Lyle Cashion Company v. McKendrick

Annotate this Case

227 Miss. 894 (1956)

87 So. 2d 289

LYLE CASHION COMPANY v. McKENDRICK

No. 40124.

Supreme Court of Mississippi.

May 7, 1956.

M.J. Peterson, Jackson; Brunini, Everett, Grantham & Quin, Vicksburg; Corban & Corban, Fayette; Thomas J. Mallette, Jackson, for appellant.

*899 O.B. Triplett, Jr., Frank Mize, Forest; Laub, Adams, Forman & Truly, Natchez; Teller & Biedenharn, Vicksburg, for appellees.

*901 GILLESPIE, J.

This is an appeal from a decree of the Chancery Court of Jefferson County, Mississippi, confirming in appellee, McKendrick, title to a working interest in certain oil, gas and mineral leases and cancelling as *902 clouds upon the title of appellee the claims of the appellant, Lyle Cashion Company.

Appellant and appellee entered into a written agreement on April 29, 1950 for the drilling of a test well under certain oil, gas and mineral leases situated in Jefferson County, Mississippi, which agreement contained the following provision:

"Should any party hereto acquire any leases, royalty, etc., within a radius of ten (10) miles of the well site within six months following May 1, 1950, the other party hereto may have an option of purchasing, within said six month's period, one-half (1/2) of the other party's purchase, at its net cash cost (exclusive of traveling, meals, or hotel expenses)."

The oil well was drilled. Within the six month's period provided in the contract the leases involved in this litigation were acquired in the name of appellant, and a well drilled on one of these leases was productive.

A dispute arose between appellant and appellee as to whether the latter had exercised his option to acquire a one-half interest in the leases acquired by appellant.

Shortly after the expiration of the six month's period, and on October 13, 1950, appellant filed a complaint in the United States District Court for the Eastern District of Louisiana, in which district appellee lived, seeking a declaratory judgment as to the rights and other legal relations under the agreement of April 29, 1950, as between appellant and appellee, and for judgment that appellee had no interest in the leases acquired by appellant within six months following March 1, 1950, within a radius of ten miles of the well site mentioned in the agreement of April 29, 1950. Appellant alleged that the value of the matter involved in the litigation was in excess of $3,000, exclusive of interest and costs, and diversity of citizenship between appellant, a corporation organized and existing under the laws of the *903 State of Deleware, and appellee, a resident of New Orleans, Louisiana. Appellee answered and admitted that an actual controversy existed between the parties and that both parties were entitled to have the court declare their rights and other legal relations under the agreement. Appellee contended in his pleadings that he had exercised his option under the contract and was entitled to participate therein as part of a join venture between appellant and appellee, and under his counterclaim, appellee contended he should be adjudged the owner of an undivided one-half of the leases acquired by appellant within a ten-mile radius of the well site mentioned in the contract of April 29, 1950.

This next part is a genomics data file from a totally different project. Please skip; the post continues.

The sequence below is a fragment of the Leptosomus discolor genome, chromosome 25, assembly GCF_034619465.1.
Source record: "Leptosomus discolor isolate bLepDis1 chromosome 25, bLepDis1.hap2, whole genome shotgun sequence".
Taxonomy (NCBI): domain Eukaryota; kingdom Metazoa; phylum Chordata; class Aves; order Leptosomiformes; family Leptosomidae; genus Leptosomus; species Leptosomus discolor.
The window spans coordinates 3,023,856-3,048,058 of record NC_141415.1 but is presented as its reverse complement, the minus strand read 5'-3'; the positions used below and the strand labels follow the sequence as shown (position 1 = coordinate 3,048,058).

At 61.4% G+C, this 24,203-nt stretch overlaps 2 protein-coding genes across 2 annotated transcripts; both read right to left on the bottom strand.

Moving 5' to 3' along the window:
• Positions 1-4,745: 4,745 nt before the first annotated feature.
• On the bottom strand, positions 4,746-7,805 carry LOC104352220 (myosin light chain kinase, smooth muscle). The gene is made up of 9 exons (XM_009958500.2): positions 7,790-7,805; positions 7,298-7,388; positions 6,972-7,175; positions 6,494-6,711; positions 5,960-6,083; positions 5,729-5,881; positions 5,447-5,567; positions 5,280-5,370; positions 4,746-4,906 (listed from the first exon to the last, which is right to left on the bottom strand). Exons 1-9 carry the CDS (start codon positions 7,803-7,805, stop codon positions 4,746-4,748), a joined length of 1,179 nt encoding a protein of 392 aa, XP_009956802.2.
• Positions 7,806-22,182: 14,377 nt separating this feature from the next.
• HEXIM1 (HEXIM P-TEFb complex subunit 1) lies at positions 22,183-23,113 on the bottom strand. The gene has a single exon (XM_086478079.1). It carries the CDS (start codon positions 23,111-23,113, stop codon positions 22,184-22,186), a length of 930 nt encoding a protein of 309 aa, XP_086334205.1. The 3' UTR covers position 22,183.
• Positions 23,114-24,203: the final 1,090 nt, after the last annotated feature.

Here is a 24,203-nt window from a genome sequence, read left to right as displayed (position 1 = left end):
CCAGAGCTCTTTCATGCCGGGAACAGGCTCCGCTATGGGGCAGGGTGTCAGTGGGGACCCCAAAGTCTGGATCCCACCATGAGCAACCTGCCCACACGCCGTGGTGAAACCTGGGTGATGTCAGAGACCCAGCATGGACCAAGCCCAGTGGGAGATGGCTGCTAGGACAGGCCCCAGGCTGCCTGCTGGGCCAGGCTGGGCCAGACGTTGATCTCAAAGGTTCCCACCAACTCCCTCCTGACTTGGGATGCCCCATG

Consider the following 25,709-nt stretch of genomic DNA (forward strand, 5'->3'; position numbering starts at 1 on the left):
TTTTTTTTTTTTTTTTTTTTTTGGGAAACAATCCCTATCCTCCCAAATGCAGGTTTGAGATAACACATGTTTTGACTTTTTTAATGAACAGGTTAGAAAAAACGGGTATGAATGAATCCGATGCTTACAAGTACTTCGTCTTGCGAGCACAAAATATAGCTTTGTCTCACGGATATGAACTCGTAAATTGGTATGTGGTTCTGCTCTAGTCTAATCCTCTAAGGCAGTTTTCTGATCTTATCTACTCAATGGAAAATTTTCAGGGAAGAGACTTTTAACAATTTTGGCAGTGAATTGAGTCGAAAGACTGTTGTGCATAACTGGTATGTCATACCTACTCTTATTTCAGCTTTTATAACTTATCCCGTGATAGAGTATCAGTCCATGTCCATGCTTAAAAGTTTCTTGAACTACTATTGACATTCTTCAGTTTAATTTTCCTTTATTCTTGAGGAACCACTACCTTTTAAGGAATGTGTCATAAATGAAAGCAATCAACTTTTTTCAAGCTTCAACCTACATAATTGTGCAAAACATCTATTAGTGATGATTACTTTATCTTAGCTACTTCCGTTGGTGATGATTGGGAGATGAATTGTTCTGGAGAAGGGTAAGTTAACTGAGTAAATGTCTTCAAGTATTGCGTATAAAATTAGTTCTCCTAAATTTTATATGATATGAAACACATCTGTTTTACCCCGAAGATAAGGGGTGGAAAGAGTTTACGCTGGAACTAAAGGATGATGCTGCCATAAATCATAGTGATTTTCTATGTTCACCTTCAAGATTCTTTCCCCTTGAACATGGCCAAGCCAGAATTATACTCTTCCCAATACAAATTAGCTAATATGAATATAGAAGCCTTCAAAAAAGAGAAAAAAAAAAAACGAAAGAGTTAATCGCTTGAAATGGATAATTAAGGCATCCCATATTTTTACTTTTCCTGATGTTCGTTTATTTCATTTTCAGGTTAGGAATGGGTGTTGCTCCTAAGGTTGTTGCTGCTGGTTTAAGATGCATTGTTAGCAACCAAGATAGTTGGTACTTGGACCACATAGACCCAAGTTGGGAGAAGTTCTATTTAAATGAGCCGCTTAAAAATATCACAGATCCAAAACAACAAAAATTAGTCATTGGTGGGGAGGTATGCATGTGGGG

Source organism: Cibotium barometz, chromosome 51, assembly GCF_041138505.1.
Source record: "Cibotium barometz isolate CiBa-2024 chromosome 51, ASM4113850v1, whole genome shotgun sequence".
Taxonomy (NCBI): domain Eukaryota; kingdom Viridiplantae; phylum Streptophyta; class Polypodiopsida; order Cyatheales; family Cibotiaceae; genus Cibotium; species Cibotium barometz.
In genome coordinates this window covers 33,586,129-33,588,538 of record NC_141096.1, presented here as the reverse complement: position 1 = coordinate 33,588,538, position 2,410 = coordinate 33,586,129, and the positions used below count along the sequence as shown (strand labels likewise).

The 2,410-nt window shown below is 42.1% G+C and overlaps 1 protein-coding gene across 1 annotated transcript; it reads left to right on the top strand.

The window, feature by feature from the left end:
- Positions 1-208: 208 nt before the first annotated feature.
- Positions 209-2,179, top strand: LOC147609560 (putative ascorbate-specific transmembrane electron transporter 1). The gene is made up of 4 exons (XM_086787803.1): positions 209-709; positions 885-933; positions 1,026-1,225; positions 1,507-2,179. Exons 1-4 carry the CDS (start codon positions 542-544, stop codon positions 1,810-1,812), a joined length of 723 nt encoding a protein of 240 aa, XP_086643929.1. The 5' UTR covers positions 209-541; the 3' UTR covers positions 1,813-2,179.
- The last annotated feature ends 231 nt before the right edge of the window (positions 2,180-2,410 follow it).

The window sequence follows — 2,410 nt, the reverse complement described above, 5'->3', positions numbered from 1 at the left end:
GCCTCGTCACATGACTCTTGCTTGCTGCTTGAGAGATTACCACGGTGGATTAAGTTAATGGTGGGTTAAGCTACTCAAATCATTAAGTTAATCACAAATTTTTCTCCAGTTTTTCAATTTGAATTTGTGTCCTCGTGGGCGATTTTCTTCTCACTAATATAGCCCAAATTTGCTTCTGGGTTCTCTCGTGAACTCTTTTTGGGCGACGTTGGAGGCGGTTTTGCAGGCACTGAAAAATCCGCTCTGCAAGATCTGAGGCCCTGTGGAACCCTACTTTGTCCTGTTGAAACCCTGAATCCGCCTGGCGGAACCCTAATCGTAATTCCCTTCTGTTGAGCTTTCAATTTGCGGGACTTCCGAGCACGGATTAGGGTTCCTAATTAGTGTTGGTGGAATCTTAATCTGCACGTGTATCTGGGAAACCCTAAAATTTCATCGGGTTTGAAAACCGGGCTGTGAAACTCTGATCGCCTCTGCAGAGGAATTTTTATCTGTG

A full hearing was held in the United States District Court and the judge rendered a written opinion sustaining the contentions of appellee's counterclaim, and specifically held that appellee had exercised the option under the April 29, 1950 contract, and on August 17, 1951, entered a judgment declaring appellee to be the owner of an undivided one-half of the right, title and interest of appellant under various oil, gas and mineral leases acquired in the name of appellant within the six-month's period provided in the contract dated April 29, 1950.

Stipulations were entered during the course of the trial as to the percentage of working interests in dispute and for certain drilling operations to be carried on by appellant pending the litigation. The judgment was "approved as to form as being in conformity with reasons for judgment rendered herein," by appellant's attorney.

Appellant appealed to the United States Circuit Court of Appeals, 5th Circuit, where the judgment of the lower court was affirmed. 204 F.2d 609.

The present suit was brought by appellee for confirmation of title of the working interests above referred to, and for the cancellation of any claims of appellant, and it was alleged that appellant had refused to recognize *904 the rights of appellee declared by the judgment of the United States District Court for the Eastern Division of Louisiana, in the oil, gas and mineral leases involved. Attached to the bill was the judgment of the United States District Court for the Eastern Division of Louisiana. At the trial, the entire record and proceedings of the suit in the District Court was introduced over the objection of appellant. No other evidence was received.